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acolyte-carrie-anne-moss.jpg

Forget Skywalker: 'The Acolyte' Proves Star Wars' Future Is in its Forgotten Past

By Chris Revelle | TV | June 7, 2024 |

By Chris Revelle | TV | June 7, 2024 |


acolyte-carrie-anne-moss.jpg

I’m a Star Wars fan, but I do not need Star Wars to be a static and inert thing that stays in one mode and never leaves it. I expect the things I love to change, and if the changes result in me no longer being a fan, then so be it. I am happy for the time I have with something, but it does not owe me stagnation. Things should develop, things should grow. That’s how I feel about all the media I love, and as a Star Wars fan, it can often feel like that fictional world is afraid to change. The Last Jedi made some headway in a fresh direction, but The Rise of Skywalker felt like a fearful capitulation. It seemed to say, “Despite this being an imaginative and sprawling universe where anything can happen, the only stories we can tell are about Skywalkers and Palpatines.”

It’s an unfortunate effect of corporate media: artistic output becomes risk-averse and formula-driven, creating stultifying and dull narratives. Andor felt like a turning point, especially for how it carved out an original angle within a familiar framework and told a story that was refreshingly and overtly political. Blessedly The Acolyte joins Andor as a Star Wars property unafraid to depart from the expected and tell a new story with new stakes and new characters. It may seem counterintuitive, but it’s exciting how The Acolyte finds thrilling new directions in the marriage of Star Wars’ pulpy past with classic combat cinema.

How to describe the frisson of joy I felt seeing wipe-transitions between The Acolyte’s scenes? It’s a simple touch but an extremely effective one that recalls the charms of the original trilogy without feeling overpronounced. It’s the most overt sign of creator Leslye Headland’s perfectly-measured invocation of the pulp sensibilities of the first three Star Wars movies. There’s also the colorful profusion of aliens and droids again. No shade on the alien-scarce Andor, but I missed that expansive, anything-can-happen, wide wild world of the Star Wars of yore where prosthetics, wigs, and plausible gibberish combined to suggest a universe that contains any being one may dream. Many times the looks were silly or clearly rubber, but it felt akin to the old sci-fi pulps Star Wars was initially homaging.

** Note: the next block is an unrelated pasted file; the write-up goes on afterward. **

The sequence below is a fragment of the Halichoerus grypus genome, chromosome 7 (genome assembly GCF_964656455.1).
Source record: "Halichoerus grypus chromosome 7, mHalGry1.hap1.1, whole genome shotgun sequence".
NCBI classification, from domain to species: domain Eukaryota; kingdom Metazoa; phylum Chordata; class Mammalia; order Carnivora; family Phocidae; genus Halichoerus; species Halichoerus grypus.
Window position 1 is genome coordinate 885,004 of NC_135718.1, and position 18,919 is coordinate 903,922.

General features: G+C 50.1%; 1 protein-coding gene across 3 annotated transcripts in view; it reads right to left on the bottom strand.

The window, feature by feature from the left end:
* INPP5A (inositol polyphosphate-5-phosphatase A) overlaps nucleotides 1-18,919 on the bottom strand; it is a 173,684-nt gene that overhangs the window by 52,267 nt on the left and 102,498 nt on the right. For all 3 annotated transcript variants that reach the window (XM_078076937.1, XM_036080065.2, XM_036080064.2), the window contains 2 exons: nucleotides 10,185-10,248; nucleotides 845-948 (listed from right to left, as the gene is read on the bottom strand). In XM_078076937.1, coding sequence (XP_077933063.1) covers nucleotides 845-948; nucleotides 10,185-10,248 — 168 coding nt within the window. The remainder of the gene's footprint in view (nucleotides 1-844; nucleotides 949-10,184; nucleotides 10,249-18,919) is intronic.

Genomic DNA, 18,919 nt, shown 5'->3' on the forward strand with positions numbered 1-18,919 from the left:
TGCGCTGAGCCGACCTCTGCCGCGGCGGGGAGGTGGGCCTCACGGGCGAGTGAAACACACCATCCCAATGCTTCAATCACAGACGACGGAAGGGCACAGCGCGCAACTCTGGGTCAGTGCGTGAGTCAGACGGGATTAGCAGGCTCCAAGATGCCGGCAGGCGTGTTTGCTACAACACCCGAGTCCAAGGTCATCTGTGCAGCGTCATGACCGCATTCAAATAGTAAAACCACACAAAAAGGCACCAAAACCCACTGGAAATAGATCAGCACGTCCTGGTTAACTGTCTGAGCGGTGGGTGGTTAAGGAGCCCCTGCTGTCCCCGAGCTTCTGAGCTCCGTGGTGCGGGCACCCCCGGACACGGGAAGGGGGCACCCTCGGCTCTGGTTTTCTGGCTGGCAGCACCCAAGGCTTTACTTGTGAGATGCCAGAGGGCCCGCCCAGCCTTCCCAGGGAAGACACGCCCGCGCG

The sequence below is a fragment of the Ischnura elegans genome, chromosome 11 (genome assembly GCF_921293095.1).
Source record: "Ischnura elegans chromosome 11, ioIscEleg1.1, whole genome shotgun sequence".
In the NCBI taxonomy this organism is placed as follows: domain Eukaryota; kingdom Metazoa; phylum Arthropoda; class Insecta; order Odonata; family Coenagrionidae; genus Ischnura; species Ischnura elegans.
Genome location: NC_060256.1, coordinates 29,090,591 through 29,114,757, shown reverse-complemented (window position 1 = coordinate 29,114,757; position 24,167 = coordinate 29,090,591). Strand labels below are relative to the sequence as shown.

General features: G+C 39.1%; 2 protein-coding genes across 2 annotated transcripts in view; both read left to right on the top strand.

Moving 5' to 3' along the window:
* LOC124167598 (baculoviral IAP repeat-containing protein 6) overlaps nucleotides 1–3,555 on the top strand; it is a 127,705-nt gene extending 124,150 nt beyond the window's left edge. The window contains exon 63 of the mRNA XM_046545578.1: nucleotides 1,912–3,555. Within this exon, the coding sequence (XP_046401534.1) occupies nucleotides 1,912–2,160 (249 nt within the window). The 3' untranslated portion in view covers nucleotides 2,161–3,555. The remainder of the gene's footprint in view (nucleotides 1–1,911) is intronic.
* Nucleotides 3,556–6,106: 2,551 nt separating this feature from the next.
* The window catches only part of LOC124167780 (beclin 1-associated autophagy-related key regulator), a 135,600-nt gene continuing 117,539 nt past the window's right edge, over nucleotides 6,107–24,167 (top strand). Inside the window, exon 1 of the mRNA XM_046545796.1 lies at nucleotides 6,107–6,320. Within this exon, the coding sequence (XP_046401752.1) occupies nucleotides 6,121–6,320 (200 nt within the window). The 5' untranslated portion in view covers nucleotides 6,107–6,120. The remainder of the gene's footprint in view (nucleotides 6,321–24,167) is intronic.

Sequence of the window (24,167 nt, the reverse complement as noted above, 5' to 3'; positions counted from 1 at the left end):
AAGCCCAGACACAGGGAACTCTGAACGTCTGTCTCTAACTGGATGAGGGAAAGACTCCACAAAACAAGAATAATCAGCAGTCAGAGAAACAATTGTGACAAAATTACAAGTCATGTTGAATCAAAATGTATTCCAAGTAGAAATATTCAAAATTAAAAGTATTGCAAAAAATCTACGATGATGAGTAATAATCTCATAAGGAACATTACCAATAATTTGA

The Acolyte gives us back that rollicking and colorful universe that keeps the show humming with the possibilities of its universe. My favorites so far have been the pilot droids that can fold backwards into seats, the adorable smartphone-ish Pip that warbles from the protagonist’s pocket, and the Zyggerian Jedi padawan Tasi Lowa. With the snappy writing taking us from planet to planet at an adventurous clip and the actors delivering the economical dialogue with a less naturalistic, more declarative style, I felt transported back to the awed feelings of wonder I had when I first saw Star Wars.

The other part of The Acolyte’s secret sauce is in its references to classic kung fu and Wuxia films. The series leads with these influences by starting the first episode with a fantastic fight between a Jedi and an assassin inside a lofted, two-tiered noodle shop, a distinctly stylish note to start with. The unarmed combat moves quickly, starting at first as a fluid series of interlocking attacks and blocks. The Wuxia “wire fu” style that has fighters leaping impossible distances and heights as if they’re flying melds perfectly with what we know about the Force. It’s a clever choice because the Force has largely been a semi-definite form of magic that can be used to all sorts of narrative ends, so why not use it to give us thrilling hand-to-hand fights? Like the wipes and the colorful space weirdos, it’s a simple but effective choice that reaffirms the best of the classic Star Wars while still moving in a new direction.

One last way The Acolyte looks to the past to move into a new narrative space is by setting its story hundreds of years before the rise of the Empire and its battle with the Rebel Alliance. The show recognizes the freedom this affords by doing away with Star Wars’ most beloved names like Skywalker or Palpatine, and asking fans and newcomers alike to experience new characters. This leaves The Acolyte free to pursue stories without the weighty baggage that comes with the characters we’ve spent many movies with already. This might be the creative decision that won me over the most because one of my largest complaints with Star Wars is about how reluctant the property has been to break away from its classic cast. In the era of the High Republic, we get to spend time with new characters in new roles that have space to breathe and be engaging characters in their own rights. Recent attempts at telling stories within Star Wars’ past like Obi-Wan Kenobi had a strange taste to them because the shows were there to service the lore of characters the audience already knew and loved. Obi-Wan and Baby Leia were fun, but in making itself primarily a platform for nostalgic fan service, it left the original supporting characters feeling sketched out and thin. While The Acolyte is just beginning, I’m happy to say that each of our original heroes has so far been given characterful moments without a big name to serve.

The Acolyte may go the way of many Disney+ series (start strong —> flog a cool idea to death —> fall apart at the end), but it’s been very promising in its choices so far. Whatever happens, I’m happy that Headland is making big swings and giving us something new within a familiar milieu. Allegedly, we’ll be meeting “witches” at some point, and I can’t wait to see how they fit into this fabulous adventure.